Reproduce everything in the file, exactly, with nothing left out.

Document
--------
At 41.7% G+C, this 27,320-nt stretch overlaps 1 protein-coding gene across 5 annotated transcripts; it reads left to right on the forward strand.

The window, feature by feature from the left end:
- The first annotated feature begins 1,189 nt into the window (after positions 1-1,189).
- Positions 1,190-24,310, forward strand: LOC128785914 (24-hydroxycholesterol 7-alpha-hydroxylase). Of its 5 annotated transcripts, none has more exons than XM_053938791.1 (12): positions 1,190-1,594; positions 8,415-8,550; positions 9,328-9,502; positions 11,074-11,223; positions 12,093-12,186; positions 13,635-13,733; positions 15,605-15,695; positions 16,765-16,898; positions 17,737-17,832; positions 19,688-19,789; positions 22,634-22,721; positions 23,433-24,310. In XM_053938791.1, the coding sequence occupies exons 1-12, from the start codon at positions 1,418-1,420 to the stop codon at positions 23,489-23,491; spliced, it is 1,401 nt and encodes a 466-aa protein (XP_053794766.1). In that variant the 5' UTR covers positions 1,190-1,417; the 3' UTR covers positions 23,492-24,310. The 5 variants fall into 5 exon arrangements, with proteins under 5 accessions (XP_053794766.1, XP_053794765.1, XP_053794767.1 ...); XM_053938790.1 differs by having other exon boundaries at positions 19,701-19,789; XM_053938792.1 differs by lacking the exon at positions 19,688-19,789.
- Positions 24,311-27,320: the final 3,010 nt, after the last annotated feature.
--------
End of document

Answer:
At 41.7% G+C, this 27,320-nt stretch overlaps 1 protein-coding gene across 5 annotated transcripts; it reads left to right on the forward strand.

The window, feature by feature from the left end:
- The first annotated feature begins 1,189 nt into the window (after positions 1-1,189).
- Positions 1,190-24,310, forward strand: LOC128785914 (24-hydroxycholesterol 7-alpha-hydroxylase). Of its 5 annotated transcripts, none has more exons than XM_053938791.1 (12): positions 1,190-1,594; positions 8,415-8,550; positions 9,328-9,502; positions 11,074-11,223; positions 12,093-12,186; positions 13,635-13,733; positions 15,605-15,695; positions 16,765-16,898; positions 17,737-17,832; positions 19,688-19,789; positions 22,634-22,721; positions 23,433-24,310. In XM_053938791.1, the coding sequence occupies exons 1-12, from the start codon at positions 1,418-1,420 to the stop codon at positions 23,489-23,491; spliced, it is 1,401 nt and encodes a 466-aa protein (XP_053794766.1). In that variant the 5' UTR covers positions 1,190-1,417; the 3' UTR covers positions 23,492-24,310. The 5 variants fall into 5 exon arrangements, with proteins under 5 accessions (XP_053794766.1, XP_053794765.1, XP_053794767.1 ...); XM_053938790.1 differs by having other exon boundaries at positions 19,701-19,789; XM_053938792.1 differs by lacking the exon at positions 19,688-19,789.
- Positions 24,311-27,320: the final 3,010 nt, after the last annotated feature.